The design of temporal metaphors in GUI expressed continuity, this aligned with existing notions of living world phenomena or temporal processes exposing continual change. In the context of GUI, this meant that interactions influence GUI as it influences one. As GUI expresses time as continuous, it paves way for a relationship to be nurtured, another meaning beyond that of its mere functions.
Also, the rich experience of, for example, wearing and tearing in GUI suggests that the GUI is finite and not eternal or unaffected by time. Instead, the felt experience of the relationship is unique and momentary. This again, paves way for a different meaning in the experience of GUI. GUI may express a sense of history and memory, whereas one lives through GUI. To my belief, this design research has the most significant value in its approach. I have proposed one possibility in how to articulate these temporal forms in the living world, and implementing such temporal forms practically. For interaction designers, the insights of this design research show how another meaning may be implemented in today's functional GUI’s by thinking of interaction over time. Continuous time in GUI conveys meaning in the sense of what was, what is, and what is about to. For researchers, my work is a step closer to understanding long-term interaction processes and contexts, and an invitation for further discussions on temporality in interaction and what it means for tomorrow's GUI.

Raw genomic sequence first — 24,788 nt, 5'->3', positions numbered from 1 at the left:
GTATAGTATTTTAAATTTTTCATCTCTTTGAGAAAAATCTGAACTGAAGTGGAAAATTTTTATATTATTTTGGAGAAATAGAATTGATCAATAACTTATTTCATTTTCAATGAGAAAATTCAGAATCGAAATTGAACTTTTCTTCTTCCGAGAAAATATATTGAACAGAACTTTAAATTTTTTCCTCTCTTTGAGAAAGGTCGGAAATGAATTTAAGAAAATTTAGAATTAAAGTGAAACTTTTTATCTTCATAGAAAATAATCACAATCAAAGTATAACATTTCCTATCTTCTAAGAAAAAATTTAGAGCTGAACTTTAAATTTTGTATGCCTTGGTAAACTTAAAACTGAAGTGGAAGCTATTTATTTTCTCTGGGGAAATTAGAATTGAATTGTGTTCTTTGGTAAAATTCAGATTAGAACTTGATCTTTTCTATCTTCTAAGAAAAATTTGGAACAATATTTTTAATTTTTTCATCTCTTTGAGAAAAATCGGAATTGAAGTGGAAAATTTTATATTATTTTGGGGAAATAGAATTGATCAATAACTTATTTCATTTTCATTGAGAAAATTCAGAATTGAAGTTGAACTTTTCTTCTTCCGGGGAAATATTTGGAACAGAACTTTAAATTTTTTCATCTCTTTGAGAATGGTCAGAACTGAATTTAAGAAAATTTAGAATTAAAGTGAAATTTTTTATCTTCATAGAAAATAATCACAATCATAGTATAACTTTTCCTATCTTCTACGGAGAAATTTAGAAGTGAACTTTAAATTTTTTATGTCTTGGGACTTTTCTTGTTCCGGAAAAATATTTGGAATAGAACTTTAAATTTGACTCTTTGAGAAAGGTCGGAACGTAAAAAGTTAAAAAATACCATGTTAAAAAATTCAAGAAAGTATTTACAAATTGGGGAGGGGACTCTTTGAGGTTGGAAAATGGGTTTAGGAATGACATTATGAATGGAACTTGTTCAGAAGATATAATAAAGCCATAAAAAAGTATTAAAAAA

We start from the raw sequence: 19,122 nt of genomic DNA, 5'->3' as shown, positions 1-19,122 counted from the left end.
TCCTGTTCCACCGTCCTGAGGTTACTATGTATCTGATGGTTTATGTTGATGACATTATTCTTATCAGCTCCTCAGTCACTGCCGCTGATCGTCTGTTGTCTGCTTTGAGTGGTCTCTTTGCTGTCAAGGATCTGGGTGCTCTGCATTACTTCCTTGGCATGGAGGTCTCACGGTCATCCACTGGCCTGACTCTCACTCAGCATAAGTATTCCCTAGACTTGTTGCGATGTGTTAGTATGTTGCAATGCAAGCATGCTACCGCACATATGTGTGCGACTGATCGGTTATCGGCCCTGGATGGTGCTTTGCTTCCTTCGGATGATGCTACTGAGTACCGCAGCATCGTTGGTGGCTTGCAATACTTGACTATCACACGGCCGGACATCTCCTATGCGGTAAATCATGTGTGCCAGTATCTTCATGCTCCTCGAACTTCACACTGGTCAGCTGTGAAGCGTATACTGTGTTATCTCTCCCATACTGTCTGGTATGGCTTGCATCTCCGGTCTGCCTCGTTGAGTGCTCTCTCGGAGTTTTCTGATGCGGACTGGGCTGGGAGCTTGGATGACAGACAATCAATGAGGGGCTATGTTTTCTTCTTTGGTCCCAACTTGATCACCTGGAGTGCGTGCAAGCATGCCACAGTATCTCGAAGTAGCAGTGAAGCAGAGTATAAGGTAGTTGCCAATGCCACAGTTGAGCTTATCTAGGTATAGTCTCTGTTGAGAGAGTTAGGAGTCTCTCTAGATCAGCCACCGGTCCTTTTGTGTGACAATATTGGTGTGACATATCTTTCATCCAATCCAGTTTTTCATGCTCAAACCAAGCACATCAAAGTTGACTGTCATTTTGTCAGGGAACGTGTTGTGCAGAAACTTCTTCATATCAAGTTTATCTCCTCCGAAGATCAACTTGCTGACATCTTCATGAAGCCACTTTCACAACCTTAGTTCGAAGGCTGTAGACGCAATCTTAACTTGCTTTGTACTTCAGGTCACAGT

To criticize ones’ work may be argued for and against, and in this design research, I have argued for it. During the experimentation, I found the critiquing to be challenging as it was difficult to shift from designer to critic. This led me down the path of inviting second perspectives on the design works. But, proved at the end to lead down a dead-end because of how it was hard for the participants to describe their experience. It was not until I elaborated their answers into questions using analogies of the real world that they seem to go in depth with their initial answers. However, I decided to revise the auto-critique by carefully converting my subjective experience into objective findings, and not include the material of the second perspectives into this work.
Last, due to the nature of allowing the design works to guide the design process, many of them reached a dead-end. It was highly likely because of how a sketch and artefacts intention was only clear once it was experienced.
The time of today’s functional GUI is decoupled from living time.
Points of interaction throughout our lived experience is concerned by this ‘looping’ of time of today’s GUI
which conveys this ‘ideal scenario’, ‘shiny and new’ on every interaction